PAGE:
1. Even in raw CPU the Spectrum was iffy. While the Z80 in the Spectrum was clocked 3 times faster than the 6502 derivative in the C64, the Z80 was a much more basic design than the 6502, and thus the 6502 gave more performance on a per-cycle basis.

      The Z80 (released in 1976) was a derivative of the Intel 8080 (released in 1974). The primary market for the Z80 was as a low-cost replacement for the 8080 that Intel was phasing out in favor of the superior 8085 (1976) and the in-development 8086/8088 family (1978).

      The 6502 began as a clean-sheet design in 1975 (meaning that the basic technology was a year newer), and was able to use external RAM for register commands. The internal instruction set was also shorter and more efficient. Most hobbyists working with the hardware today consider the Z80 to require between 200% and 220% clock speed to equal a 6502 in most applications, which suggests that the Spectrum had a 3:2.2 advantage in performance rather than the 3:1 that it appears to have at first glance.

      Add in the way that most C64 peripherals had a processor built in instead of relying on the 64's processor (a move made possible by Commodore's vertical integration with MOS technologies), and the Spectrum's processing advantage drops to almost nothing. Which is why the Freescape games (which debuted on the Amstrad CPC (using a 4Mhz Z80), not the ZX specturm) could be ported to the C64 quite well. There was no significant performance difference among the 8-bit versions of Driller/Space Station Oblivion, with the primary difference being that the Spectum version was by far the ugliest.

    2. Heh, 8-bit microcomputer wars 30+ years later, now we just need someone who had an msx :).

      Sure, I agree with most of your points (although the extra 6502 in the c64 disk drive didn't work out so well :P, and I wouldn't call a 36% extra CPU horsepower "iffy", going by your own numbers), but I have to disagree with your comments about the performance of the Freescape games (which I'm well aware began development on the CPC, never claimed otherwise); the spectrum is noticeably faster than the C64 even though the latter is rendering at a lower resolution, and there's no need to take my word for it, as it's something easy enough to test empirically on your emulator of choice.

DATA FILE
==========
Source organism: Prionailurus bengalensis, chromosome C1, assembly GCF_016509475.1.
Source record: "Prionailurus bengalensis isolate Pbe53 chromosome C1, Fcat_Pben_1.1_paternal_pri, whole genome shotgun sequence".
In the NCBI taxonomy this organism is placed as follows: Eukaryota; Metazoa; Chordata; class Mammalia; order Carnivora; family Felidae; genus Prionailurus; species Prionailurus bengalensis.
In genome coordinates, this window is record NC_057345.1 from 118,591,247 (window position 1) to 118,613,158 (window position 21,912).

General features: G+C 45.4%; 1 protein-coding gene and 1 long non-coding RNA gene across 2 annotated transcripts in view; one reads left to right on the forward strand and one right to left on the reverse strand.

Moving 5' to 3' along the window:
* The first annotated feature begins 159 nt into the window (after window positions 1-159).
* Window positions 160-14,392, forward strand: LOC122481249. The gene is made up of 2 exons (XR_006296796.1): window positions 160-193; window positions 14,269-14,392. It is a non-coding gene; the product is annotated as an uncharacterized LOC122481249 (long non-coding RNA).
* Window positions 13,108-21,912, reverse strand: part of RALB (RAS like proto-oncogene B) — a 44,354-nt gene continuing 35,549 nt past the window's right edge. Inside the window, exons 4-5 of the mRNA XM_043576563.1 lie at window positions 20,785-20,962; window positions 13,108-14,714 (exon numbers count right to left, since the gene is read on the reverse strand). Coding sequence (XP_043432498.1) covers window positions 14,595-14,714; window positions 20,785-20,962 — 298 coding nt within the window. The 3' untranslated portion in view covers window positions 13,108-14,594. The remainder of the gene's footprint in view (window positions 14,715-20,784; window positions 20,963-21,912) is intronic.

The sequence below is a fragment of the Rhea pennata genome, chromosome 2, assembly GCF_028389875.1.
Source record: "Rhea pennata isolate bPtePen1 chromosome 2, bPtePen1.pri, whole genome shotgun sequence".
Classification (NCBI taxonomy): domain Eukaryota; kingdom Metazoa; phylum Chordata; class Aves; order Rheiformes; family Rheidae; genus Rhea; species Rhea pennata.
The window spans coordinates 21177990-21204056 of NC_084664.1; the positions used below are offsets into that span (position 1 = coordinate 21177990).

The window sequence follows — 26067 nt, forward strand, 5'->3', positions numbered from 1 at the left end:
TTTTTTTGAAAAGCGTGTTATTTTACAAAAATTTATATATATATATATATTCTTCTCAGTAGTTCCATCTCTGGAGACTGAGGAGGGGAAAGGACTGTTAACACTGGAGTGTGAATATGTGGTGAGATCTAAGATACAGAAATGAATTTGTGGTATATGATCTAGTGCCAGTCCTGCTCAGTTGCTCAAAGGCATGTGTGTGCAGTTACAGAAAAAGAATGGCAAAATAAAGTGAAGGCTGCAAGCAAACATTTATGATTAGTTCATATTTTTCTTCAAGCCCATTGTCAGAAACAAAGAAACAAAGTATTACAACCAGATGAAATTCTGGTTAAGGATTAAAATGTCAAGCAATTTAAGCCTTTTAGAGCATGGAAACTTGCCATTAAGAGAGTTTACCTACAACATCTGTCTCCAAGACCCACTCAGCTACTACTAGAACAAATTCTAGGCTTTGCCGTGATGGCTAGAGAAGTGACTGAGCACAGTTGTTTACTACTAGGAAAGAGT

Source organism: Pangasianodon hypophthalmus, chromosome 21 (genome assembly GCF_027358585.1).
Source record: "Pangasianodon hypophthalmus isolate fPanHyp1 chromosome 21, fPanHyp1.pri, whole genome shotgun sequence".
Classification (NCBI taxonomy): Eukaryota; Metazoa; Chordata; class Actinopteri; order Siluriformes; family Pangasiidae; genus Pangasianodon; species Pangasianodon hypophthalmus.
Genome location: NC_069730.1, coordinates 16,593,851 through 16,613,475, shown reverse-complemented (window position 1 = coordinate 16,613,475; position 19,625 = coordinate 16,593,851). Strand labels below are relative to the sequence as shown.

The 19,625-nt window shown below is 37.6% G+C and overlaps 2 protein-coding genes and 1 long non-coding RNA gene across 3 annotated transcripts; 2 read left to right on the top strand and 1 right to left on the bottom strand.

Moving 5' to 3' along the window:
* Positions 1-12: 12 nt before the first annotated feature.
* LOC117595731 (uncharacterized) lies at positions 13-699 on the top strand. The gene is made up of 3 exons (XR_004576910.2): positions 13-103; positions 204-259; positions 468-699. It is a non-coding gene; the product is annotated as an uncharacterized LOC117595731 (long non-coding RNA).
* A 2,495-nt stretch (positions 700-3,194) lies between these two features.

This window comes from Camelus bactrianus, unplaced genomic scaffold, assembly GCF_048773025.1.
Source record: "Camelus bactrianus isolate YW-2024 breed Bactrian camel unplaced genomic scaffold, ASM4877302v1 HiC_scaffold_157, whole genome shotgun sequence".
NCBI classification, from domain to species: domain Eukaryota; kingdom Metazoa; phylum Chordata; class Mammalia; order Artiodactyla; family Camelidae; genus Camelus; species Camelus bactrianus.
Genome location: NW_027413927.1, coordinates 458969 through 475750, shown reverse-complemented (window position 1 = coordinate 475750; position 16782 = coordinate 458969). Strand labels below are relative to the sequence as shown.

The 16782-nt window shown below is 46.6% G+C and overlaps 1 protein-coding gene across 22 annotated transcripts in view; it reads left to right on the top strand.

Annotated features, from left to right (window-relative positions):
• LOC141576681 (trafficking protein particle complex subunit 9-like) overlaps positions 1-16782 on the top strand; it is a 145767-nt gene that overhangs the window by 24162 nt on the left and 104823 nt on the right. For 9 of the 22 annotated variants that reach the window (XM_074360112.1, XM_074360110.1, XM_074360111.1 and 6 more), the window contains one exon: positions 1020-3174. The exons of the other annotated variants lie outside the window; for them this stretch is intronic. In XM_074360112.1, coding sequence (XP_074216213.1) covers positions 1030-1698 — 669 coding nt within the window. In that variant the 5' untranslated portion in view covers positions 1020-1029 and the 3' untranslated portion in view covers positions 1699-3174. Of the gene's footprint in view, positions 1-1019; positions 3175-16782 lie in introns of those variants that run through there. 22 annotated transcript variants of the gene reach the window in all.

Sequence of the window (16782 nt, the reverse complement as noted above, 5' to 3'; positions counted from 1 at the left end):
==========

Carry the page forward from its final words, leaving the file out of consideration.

3. Thanks for the exposition!

  14. Exclamation marks for the letter "I" are driving me crazy. Is that a weird spectrum programming issue, or did this game's author think it was a good idea?

    1. It's just how the font is designed. The fact that it's twice as thick as other characters bothers me a lot more.

  15. Chester, would you like me to ask Steve Screech if he'd come here and talk a bit about this game?

    We still stay in touch - as you said, he made quite the name for himself in soccer games, and there's a yearly meeting of people coming from all corners of the world with their Amiga 500s and decide who's the best player of Kick Off 2 (probably Anco's biggest selling game?)

    1. Are you kidding me? Everyone, including Chester, loves it when authors are dragged back to their old games. By all means, do it!

    2. Yeah, it would be great. I love reading about how these games were made. Especially those that were low bidget projects or made by then teenagers.

    3. It's always nice to have a developer stop by, but perhaps warn him that I didn't exactly give a glowing review.


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4. I appreciate if you use ROT13 for explicit spoilers for the current game and upcoming games. Please at least mention "ROT13" in the comment so we don't get a lot of replies saying "what is that gibberish?"

Also, Blogger has a way of "eating" comments, so I highly recommend that you copy your words to the clipboard before submitting, just in case.

NOTE: I'm sorry for any difficulty commenting. I turn moderation on and off and "word verification" on and off frequently depending on the volume of spam I'm receiving. I only use either when spam gets out of control, so I appreciate your patience with both moderation tools.